Mud Season — unique to northern states, indecisive weather, sloppy. What’s to love about it?
Everything when thirteen Tuesday Trackers headed out for the final expedition until next winter. And no thin ice went unbroken by this hearty group.
Prints in the snow we found along the way, but most were difficult to discern. In the mud, however, they were magnificent and we kicked ourselves for not thinking to bring some Plaster of Paris for great casts those would have made.
Our tracking efforts were only part of the journey for along the way we were enraptured as we listened to Storyteller Jo Radner share a tale about a water snake, her grandmother, and some visitors to a children’s camp on Kezar Lake . . .
passed through the black spruce peat bog at the Kezar River Reserve on the eastern side and remembered time spent there with GLLT’s former executive director Tom Henderson (I told you, Tom, that you’d be with us and you most certainly were as we felt your spirit and heard your voice among the trees. We decided we need to return in the near future and spend more time getting to know that place–today, it required careful footwork and so we didn’t stay long) . . .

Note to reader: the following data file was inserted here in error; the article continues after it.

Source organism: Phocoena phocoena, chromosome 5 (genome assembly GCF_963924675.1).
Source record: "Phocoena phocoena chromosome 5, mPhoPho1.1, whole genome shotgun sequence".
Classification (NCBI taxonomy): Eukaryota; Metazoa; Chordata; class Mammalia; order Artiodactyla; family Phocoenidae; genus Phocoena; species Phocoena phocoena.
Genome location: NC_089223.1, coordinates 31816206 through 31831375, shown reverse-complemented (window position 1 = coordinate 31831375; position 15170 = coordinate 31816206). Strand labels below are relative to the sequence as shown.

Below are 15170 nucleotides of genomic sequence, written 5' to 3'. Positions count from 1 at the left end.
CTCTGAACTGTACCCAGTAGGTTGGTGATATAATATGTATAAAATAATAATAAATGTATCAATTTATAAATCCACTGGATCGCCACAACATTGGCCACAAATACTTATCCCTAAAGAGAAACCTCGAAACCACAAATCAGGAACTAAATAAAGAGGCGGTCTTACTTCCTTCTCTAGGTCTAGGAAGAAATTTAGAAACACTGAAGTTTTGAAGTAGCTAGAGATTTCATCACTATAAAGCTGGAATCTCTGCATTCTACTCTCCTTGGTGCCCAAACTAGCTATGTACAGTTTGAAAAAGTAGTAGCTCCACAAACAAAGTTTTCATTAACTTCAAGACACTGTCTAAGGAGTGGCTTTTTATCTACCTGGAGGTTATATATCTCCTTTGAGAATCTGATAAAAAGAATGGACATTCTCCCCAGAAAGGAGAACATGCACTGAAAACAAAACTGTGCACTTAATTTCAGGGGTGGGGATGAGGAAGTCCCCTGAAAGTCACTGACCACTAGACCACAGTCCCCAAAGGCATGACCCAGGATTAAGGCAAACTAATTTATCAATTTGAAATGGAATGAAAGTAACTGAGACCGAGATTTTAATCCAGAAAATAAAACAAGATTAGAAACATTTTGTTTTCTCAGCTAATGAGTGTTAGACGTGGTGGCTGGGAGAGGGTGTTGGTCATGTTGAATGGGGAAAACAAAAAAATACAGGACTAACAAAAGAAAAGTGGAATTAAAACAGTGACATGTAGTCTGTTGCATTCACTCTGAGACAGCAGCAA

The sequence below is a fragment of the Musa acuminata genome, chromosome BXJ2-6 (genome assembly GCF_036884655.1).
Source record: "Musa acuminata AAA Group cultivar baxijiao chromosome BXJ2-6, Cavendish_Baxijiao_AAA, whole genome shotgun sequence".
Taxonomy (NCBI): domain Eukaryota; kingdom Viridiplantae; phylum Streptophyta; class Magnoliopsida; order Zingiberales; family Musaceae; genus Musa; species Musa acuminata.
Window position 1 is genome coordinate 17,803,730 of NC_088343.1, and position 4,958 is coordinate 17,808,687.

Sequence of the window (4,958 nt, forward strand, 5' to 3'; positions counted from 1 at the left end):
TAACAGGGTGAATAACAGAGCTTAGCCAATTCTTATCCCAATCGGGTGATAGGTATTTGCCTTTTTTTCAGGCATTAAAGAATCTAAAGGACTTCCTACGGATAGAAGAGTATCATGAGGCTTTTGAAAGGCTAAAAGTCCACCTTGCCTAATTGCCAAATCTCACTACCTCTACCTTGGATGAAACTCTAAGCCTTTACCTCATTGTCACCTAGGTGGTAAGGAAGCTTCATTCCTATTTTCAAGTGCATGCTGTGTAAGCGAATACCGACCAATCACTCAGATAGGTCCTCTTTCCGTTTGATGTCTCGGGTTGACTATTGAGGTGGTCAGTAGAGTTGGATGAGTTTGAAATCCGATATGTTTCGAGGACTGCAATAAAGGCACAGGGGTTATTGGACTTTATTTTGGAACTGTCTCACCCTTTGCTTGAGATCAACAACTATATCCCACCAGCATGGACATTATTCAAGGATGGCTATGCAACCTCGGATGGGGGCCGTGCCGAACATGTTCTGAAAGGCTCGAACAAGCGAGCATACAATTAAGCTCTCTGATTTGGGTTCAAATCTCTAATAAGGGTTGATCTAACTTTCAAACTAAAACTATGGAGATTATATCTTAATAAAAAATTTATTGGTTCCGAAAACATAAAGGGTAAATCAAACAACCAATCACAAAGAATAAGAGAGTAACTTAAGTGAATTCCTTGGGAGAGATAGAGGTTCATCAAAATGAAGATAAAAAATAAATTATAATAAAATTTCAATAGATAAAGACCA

and finally found our way to Kezar River, where the Canada Geese and a couple of ducks awaited our arrival.
While some ice art in a stream that feeds the river drew our attention, we were there to look for evidence of a mammal that frequents the area.
With youngsters among us, our eyes were more eagle than ever, and one of them found the sign we sought. At first sight, it appeared to be lichen on bark, but then our eyes focused and we knew what was before us–river otter scat.
Some was matted as it had disintegrated a bit and only the scales remained, but others were formed in a tubular shape, all filled with fish scales, bones, and crayfish parts.
We rejoiced as we’d found a latrine site, a spot the otter returned to as a place to defecate, urinate and roll around in what’s known as a brown-out. It all provided information that we appreciated but meant even more to others of its own kind. “Hi, my name is Otty, I’m good looking and would be happy to meet up for a cup of fish stew. You available?”
In the same area, we noted slides leading to the water and imagined the otters movement. And then some of our crew channeled their own inner otter and headed down to the feeder stream where the mud was difficult to resist.
Mud! Worth showing off.
And then the joy of cleaning off by stepping into the river.
Mud season–celebrated with mud angels.